Painting and Decorating Tips
Many of us fancy ourselves as handy DIYers, but when it comes to designing your home, you want to get it right. No flaky paint or bumpy wallpaper, just flawless walls and flooring that looks clean and professional, without the hassle. That home improvement project you’ve been putting off just got a whole lot easier, whether it’s home repair or a quick transformation - we’ve got you covered.
Q: What are your top tips for wallpapering?
Lisa: Wallpaper is amazing. It can mitigate sound and be fireproof or waterproof. Start with where you’re putting your wallpaper. What do you want its purpose to be? What extra things do you expect from it?
Nancy: Wallpaper can be a little bit tricky. Not everyone does it properly. The wall has to be well sanded. If it’s uneven, it can be a problem. If the wall is unavoidably uneven, it’s best to used textured wallpaper as it can hide the inconsistencies.
Q: How do you choose what kind of wallpaper to go for?
Lisa: I personally prefer plain wallpapers with texture rather than pattern. I start by choosing the kind of wallpaper I want, then decide what actually suits the room in reality.
Nancy: I choose the wallpaper based on the theme of the room. It’s always good to match the paint colour with a colour in the pattern or texture of the wallpaper. I prefer small, natural textures.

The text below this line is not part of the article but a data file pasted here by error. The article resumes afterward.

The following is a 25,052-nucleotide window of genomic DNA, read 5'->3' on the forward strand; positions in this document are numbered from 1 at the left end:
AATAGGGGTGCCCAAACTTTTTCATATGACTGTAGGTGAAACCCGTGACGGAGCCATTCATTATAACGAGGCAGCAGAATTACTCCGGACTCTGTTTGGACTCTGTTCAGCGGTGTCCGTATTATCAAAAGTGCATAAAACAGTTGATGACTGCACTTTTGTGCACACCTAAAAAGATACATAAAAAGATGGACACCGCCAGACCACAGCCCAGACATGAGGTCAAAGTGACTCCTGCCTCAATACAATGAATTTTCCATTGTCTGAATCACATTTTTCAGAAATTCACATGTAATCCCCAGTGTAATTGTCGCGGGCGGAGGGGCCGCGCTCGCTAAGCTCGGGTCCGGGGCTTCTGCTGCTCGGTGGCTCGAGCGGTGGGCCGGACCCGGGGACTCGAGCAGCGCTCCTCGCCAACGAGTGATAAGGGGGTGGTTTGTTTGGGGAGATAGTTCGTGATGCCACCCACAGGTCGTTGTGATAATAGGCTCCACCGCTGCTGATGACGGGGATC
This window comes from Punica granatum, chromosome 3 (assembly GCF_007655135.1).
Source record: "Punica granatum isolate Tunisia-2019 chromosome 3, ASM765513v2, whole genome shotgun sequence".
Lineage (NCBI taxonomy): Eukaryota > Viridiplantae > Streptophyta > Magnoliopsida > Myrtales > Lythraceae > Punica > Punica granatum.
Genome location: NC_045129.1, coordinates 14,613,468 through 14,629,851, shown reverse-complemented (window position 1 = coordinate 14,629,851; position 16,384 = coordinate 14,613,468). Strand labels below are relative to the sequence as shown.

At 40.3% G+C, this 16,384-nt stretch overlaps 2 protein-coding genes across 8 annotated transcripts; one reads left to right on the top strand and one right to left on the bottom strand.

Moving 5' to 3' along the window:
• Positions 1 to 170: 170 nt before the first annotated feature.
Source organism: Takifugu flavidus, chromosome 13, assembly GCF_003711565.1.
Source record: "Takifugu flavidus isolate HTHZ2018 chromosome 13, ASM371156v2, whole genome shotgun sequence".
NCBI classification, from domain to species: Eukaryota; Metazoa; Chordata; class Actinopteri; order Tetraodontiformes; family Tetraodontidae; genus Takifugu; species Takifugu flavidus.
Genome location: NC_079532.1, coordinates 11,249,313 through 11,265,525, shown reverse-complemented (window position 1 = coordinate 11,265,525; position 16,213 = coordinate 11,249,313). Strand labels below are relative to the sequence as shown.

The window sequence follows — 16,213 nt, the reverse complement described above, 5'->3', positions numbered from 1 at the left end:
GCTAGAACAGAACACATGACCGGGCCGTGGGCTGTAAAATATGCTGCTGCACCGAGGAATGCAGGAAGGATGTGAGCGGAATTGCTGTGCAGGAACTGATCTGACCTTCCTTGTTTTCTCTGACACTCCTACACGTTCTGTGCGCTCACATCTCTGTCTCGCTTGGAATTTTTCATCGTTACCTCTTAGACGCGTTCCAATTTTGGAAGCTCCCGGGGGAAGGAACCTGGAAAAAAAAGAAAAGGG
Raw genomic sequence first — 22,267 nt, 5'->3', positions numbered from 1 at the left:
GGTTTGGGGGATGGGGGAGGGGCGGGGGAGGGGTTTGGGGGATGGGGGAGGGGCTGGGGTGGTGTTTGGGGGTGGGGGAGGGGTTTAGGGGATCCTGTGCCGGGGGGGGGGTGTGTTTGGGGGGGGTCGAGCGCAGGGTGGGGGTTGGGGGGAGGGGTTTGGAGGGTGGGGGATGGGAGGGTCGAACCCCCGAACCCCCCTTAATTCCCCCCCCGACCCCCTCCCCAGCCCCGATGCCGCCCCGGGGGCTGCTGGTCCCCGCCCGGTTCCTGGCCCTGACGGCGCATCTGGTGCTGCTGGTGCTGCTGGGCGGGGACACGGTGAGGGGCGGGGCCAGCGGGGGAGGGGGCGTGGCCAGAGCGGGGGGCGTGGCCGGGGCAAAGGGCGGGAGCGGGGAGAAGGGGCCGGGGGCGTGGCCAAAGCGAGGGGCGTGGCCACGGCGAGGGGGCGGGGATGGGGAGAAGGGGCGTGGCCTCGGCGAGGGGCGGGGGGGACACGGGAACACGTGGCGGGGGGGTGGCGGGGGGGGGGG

Q: What paint would you recommend for walls?
Lisa: Use paint fit for the purpose. Don’t use the same in the whole house. For example, use one paint for the bathroom and kitchen, and one for the bedroom, etc.
Nancy: There are a lot of different paint types. I normally go for matte or eggshell. Both are durable and easy to clean, plus they both have nice finishes. For the bathroom though, I recommend semi-gloss because it can deal with a little bit of moisture.
Q: How would you recommend soundproofing a room or wall?
Lisa: There are two types of sound: the actual sound and the impact (vibrations). There are different types of insulation for both. If it is impact, you have to insulate the floor - there’s nothing you can put on the wall. For sound, it’s both walls and floors. You can get mats that insulate the floor.
Interior Designing Your Home